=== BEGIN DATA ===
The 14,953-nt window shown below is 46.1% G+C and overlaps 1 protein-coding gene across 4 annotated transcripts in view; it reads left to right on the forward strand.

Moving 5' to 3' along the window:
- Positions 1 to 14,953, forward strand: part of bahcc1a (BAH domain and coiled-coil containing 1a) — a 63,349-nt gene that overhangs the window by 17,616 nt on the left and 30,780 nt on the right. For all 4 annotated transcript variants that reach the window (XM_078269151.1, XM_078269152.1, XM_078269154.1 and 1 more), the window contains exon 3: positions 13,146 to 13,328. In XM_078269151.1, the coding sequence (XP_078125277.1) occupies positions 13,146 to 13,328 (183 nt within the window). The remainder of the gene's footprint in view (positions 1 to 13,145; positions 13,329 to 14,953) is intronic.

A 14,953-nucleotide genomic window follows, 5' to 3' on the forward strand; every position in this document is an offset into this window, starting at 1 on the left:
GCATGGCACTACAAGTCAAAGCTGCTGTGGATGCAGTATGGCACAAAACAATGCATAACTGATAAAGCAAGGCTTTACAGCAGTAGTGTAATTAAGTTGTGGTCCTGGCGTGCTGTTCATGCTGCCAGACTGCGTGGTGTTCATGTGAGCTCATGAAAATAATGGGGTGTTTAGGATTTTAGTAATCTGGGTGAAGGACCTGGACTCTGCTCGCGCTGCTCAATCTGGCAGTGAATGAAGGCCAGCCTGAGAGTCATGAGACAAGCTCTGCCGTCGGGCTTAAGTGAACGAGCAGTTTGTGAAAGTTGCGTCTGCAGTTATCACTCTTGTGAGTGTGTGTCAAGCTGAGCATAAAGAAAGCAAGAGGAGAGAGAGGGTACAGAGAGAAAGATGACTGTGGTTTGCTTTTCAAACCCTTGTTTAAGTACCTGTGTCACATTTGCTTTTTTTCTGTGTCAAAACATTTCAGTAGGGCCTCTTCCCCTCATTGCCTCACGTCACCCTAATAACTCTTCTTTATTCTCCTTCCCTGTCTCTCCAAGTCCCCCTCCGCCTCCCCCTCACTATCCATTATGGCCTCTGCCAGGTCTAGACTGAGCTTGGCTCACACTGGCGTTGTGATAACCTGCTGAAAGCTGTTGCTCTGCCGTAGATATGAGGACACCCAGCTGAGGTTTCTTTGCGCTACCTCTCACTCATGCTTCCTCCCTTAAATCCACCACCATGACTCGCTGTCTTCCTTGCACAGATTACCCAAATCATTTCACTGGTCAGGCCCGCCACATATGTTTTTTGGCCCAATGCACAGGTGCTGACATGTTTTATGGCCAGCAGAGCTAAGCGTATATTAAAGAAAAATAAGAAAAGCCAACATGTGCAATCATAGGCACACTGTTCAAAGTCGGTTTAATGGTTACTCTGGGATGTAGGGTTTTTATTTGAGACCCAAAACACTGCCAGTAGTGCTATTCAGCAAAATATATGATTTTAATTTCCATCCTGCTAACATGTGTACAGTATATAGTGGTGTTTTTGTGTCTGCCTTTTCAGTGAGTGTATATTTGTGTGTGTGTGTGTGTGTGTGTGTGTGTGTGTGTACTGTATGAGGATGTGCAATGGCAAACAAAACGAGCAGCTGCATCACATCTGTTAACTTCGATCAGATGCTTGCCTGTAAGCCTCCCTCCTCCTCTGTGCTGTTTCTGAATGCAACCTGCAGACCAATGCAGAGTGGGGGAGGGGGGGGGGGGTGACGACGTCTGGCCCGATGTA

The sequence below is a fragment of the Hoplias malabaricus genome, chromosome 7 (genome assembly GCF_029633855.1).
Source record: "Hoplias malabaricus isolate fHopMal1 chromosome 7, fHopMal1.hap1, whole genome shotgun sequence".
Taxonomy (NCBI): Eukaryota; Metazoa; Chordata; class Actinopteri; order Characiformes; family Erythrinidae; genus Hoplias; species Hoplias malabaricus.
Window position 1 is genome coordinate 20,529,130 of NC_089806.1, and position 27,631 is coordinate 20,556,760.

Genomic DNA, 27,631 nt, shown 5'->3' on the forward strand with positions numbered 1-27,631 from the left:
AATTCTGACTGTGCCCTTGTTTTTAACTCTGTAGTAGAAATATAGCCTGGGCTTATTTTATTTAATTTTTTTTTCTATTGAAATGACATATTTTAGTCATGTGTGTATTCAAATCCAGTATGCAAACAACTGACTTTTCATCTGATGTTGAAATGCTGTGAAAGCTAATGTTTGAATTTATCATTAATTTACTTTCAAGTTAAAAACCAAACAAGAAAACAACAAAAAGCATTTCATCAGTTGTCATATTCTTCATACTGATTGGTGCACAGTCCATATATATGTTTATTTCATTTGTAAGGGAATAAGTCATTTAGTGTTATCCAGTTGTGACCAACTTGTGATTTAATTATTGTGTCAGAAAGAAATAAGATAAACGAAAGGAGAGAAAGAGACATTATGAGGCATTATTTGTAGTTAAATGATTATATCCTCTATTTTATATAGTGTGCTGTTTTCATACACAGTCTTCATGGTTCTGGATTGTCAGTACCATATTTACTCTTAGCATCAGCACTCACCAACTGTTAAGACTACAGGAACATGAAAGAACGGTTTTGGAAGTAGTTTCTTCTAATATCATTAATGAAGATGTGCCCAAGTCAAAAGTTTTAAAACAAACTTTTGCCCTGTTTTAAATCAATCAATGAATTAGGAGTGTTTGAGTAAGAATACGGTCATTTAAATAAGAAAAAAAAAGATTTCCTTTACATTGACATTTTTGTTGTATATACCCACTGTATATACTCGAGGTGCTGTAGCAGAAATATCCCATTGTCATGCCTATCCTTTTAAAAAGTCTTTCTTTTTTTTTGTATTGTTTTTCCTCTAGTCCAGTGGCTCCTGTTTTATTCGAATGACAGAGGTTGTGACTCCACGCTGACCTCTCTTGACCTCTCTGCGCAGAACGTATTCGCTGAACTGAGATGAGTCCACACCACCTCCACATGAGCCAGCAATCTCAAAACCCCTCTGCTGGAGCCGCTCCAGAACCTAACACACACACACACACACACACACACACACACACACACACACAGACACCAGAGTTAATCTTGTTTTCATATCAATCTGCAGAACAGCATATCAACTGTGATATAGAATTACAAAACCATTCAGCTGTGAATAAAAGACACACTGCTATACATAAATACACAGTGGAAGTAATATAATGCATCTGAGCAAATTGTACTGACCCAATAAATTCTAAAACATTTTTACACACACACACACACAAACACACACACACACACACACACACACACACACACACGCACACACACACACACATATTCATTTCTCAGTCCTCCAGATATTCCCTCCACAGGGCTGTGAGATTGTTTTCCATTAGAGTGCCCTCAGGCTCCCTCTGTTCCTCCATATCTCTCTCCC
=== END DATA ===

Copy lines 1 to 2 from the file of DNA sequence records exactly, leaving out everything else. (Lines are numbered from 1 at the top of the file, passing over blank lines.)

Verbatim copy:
The 14,953-nt window shown below is 46.1% G+C and overlaps 1 protein-coding gene across 4 annotated transcripts in view; it reads left to right on the forward strand.

Moving 5' to 3' along the window: